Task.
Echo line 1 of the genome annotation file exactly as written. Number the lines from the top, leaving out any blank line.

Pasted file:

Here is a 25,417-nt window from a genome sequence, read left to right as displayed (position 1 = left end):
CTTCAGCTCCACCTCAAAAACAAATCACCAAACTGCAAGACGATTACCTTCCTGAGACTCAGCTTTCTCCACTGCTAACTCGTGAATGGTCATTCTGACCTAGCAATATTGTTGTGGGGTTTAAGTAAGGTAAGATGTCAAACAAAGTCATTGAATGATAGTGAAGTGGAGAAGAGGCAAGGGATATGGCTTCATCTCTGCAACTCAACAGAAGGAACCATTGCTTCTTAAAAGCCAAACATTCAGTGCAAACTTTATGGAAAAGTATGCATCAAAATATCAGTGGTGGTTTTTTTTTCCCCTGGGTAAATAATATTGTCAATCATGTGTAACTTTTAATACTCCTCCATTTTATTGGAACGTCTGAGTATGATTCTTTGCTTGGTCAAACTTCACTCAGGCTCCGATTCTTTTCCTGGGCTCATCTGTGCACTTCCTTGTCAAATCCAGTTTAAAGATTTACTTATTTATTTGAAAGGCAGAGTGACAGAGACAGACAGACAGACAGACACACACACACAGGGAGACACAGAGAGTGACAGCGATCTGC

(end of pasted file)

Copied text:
Here is a 25,417-nt window from a genome sequence, read left to right as displayed (position 1 = left end):